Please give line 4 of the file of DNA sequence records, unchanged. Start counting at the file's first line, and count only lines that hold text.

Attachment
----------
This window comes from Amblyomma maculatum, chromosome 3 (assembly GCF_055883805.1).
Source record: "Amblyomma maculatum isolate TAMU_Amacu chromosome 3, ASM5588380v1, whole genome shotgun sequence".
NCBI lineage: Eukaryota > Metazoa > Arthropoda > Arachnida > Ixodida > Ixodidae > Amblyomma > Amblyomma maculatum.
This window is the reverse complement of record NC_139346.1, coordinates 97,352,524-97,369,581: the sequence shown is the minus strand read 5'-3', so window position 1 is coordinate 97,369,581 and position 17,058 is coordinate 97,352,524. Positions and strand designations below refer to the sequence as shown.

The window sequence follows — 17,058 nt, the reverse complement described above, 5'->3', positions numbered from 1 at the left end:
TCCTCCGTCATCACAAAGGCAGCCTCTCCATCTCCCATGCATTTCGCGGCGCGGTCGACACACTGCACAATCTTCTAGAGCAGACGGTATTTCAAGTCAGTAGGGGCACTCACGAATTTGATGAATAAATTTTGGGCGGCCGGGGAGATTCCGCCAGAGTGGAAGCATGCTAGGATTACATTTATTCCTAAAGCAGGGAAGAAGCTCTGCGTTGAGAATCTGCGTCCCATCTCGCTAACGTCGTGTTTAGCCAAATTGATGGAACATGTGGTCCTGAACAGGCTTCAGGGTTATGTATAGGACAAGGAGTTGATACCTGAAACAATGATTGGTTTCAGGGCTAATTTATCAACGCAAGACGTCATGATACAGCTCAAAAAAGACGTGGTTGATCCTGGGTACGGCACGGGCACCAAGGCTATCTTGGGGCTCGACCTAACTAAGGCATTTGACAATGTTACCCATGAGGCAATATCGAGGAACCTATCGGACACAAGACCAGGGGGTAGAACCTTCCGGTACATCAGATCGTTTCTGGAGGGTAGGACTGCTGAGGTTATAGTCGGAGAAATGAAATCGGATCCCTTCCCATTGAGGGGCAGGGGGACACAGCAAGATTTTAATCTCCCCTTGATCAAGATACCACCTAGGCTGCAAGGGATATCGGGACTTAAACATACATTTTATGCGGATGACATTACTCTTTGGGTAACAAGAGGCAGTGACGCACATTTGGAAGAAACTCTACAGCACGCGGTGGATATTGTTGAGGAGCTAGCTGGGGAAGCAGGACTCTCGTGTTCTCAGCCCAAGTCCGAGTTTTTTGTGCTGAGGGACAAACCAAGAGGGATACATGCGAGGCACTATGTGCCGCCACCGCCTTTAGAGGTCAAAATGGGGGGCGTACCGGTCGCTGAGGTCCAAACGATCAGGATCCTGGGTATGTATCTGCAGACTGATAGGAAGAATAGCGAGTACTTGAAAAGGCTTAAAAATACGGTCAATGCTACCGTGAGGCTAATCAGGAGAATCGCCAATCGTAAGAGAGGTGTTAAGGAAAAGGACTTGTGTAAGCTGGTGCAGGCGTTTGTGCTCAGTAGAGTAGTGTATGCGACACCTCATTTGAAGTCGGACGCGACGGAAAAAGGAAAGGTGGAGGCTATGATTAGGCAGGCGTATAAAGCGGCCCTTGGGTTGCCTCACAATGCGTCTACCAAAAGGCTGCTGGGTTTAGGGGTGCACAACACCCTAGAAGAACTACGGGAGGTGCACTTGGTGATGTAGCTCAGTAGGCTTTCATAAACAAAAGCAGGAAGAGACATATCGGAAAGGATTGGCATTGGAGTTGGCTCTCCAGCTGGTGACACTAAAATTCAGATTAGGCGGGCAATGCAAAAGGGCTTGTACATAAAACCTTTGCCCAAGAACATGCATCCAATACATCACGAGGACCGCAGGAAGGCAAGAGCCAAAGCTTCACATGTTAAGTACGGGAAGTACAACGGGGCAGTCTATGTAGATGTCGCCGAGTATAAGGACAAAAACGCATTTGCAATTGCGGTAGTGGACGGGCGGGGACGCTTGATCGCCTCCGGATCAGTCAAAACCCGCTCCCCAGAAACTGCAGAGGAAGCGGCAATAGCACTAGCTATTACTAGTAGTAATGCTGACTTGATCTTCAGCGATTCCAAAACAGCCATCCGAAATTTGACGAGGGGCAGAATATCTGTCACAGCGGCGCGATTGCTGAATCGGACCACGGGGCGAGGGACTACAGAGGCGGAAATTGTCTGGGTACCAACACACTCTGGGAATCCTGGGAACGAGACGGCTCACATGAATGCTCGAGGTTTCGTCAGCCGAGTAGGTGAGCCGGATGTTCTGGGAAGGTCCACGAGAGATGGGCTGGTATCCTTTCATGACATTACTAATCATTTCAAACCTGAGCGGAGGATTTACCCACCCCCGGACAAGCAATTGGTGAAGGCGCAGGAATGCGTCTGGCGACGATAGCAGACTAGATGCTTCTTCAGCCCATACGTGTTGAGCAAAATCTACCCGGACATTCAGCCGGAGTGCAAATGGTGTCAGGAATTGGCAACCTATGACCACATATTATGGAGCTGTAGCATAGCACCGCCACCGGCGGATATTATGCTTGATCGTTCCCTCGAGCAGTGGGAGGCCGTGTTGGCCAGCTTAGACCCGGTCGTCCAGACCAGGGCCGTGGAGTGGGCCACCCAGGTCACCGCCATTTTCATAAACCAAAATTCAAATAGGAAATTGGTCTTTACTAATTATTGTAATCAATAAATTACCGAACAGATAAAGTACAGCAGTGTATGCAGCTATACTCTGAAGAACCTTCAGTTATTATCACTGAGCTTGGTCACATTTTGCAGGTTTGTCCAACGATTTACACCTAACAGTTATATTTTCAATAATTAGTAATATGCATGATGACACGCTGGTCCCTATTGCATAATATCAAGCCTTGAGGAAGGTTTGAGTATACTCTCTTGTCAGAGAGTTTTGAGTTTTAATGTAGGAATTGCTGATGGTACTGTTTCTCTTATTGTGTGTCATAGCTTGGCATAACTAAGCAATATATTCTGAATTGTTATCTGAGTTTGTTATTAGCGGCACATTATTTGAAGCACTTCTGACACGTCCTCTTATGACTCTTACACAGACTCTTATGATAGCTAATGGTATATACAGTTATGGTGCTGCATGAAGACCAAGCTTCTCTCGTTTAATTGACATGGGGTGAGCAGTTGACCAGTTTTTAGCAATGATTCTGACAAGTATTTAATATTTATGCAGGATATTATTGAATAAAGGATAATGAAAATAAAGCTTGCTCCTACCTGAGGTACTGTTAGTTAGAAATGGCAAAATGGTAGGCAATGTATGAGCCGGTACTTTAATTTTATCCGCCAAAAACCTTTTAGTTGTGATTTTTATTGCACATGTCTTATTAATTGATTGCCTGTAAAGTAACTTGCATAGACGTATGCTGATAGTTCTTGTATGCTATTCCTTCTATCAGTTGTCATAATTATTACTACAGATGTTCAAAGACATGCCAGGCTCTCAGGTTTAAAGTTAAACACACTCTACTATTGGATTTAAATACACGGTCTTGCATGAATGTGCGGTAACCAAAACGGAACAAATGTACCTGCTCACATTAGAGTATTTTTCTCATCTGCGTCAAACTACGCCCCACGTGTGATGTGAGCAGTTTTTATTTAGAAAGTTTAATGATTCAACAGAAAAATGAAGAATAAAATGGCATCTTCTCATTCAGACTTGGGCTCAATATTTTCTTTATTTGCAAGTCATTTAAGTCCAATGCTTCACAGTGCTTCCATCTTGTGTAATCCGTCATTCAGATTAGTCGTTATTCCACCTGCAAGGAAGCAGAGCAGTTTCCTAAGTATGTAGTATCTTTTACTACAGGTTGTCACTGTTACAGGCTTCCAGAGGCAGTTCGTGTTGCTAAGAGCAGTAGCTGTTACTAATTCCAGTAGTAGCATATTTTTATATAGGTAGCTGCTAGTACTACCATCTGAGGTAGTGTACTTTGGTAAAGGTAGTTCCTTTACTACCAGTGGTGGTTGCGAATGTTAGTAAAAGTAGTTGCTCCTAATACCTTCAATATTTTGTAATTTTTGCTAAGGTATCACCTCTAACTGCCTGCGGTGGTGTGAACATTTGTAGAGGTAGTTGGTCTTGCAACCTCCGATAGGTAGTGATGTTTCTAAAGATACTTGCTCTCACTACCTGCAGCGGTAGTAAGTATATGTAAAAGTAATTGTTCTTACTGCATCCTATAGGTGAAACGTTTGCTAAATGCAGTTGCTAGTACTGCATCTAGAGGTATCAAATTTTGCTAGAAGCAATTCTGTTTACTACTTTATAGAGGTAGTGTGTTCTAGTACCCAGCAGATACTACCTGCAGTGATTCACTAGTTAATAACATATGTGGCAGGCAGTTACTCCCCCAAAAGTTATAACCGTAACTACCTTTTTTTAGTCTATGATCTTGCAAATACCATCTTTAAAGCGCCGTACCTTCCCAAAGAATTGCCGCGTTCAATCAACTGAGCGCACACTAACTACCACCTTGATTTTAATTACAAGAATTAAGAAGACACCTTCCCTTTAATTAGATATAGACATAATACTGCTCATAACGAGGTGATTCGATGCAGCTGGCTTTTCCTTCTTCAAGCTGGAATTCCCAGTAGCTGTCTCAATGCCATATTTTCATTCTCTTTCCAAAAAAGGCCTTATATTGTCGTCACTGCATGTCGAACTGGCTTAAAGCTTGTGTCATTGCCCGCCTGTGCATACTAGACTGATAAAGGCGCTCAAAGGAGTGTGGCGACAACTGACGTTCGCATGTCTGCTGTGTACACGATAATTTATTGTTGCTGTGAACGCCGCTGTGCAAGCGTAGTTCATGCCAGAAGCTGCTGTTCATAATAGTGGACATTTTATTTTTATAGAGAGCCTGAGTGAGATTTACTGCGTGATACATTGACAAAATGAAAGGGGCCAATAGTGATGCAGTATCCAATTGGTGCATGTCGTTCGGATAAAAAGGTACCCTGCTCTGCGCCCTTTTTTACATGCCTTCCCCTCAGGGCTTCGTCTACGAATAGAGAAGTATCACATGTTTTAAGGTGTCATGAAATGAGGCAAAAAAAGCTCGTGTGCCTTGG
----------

This window is the reverse complement of record NC_139346.1, coordinates 97,352,524-97,369,581: the sequence shown is the minus strand read 5'-3', so window position 1 is coordinate 97,369,581 and position 17,058 is coordinate 97,352,524. Positions and strand designations below refer to the sequence as shown.